7) Save your new Automator application with a name like “My Startup Script”, making sure that Application is still selected as your File Format. You can save it anywhere you like; I usually put mine in my Applications folder alongside all my other applications for easy access later if I need to edit it again. 8) Now we just need to tell OS X to run our new application when we login.
To do this, open System Preferences and click on Users & Groups (or Accounts, depending on which version of OS X you’re running). 9) Click on Login Items near the bottom of this preference pane; this will bring up a list of everything currently set to start up automatically when you login (if anything). You may see some items already listed there; feel free to leave them alone unless you want to remove them from startup altogether (in which case select them and click On my next loging: > Remove).
We’re interested in adding our own item now though so click on , navigate to wherever you saved My Startup Script earlier, select it and click Add . That’s all there is too it!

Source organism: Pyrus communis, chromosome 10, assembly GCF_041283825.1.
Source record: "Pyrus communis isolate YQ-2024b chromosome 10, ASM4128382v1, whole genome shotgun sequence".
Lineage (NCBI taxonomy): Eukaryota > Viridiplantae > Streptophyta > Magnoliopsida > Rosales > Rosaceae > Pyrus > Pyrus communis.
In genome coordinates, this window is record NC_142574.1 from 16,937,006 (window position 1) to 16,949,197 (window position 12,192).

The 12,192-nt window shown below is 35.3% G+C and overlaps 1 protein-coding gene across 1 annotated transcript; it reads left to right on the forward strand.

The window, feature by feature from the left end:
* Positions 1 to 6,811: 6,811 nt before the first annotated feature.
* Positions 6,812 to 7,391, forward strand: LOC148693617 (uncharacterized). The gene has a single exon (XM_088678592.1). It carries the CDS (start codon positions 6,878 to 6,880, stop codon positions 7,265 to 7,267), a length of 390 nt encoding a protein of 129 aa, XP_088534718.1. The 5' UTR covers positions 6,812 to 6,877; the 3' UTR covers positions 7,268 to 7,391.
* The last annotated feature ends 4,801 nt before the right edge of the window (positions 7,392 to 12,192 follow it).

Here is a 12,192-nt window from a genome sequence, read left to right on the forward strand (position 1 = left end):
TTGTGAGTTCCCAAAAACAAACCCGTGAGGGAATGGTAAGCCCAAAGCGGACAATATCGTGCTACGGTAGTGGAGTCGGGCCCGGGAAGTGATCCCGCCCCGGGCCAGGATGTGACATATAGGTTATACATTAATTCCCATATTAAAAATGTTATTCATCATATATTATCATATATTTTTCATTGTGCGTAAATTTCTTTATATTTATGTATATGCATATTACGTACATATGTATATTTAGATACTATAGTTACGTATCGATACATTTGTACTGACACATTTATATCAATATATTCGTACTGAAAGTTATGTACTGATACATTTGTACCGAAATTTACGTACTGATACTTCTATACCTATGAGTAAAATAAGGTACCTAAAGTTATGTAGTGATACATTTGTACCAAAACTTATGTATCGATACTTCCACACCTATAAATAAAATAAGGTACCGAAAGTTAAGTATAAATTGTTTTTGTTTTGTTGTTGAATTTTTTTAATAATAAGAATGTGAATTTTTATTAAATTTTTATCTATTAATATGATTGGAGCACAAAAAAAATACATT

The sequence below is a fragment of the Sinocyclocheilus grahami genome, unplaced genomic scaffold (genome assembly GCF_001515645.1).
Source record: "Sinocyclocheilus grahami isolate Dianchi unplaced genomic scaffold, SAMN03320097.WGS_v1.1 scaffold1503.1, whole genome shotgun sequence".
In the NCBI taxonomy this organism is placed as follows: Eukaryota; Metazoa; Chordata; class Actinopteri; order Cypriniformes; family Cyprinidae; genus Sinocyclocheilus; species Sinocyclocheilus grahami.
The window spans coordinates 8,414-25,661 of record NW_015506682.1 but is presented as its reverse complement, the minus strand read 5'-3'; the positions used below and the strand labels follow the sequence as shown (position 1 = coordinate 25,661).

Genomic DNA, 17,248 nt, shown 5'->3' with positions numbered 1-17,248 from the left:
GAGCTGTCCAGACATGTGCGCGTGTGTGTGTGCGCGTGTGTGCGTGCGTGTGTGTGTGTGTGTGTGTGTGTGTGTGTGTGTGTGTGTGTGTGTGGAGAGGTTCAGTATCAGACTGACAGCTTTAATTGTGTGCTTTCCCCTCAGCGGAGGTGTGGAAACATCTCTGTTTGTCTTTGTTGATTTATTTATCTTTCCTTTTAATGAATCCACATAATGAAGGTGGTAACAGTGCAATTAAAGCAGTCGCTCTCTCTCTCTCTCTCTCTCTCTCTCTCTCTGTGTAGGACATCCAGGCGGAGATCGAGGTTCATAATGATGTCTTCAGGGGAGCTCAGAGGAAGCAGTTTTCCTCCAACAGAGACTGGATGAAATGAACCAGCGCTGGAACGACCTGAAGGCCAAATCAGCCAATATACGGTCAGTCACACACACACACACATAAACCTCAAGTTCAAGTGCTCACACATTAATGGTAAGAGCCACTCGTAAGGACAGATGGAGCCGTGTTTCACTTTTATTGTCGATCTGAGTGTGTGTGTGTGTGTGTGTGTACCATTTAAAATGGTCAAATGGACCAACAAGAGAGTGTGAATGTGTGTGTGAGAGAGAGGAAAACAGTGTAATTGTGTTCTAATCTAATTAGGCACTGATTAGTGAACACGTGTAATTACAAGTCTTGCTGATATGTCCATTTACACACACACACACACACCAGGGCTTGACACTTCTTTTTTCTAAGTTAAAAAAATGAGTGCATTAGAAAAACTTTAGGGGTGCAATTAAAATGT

Can You Run a .Sh File on Mac?
Yes, you can run a .sh file on Mac. In order to do so, you will first need to open the Terminal application.
Once Terminal is open, you will need to change the directory to the location of the .sh file using the “cd” command. Once you are in the correct directory, you can type “./filename.sh” in order to run the shell script.
Terminal Commands to Clean Up Mac
If your Mac is starting to feel sluggish, it might be time for a good ol’ fashioned spring cleaning. Here are some Terminal commands that can help you clean up your Mac and get it running like new again.
1. Clear Your DNS Cache
DNS stands for Domain Name System, and your DNS cache is basically a record of all the websites you’ve visited recently. Over time, this cache can get bloated and start to slow down your web browsing. Luckily, it’s easy to clear out using the Terminal: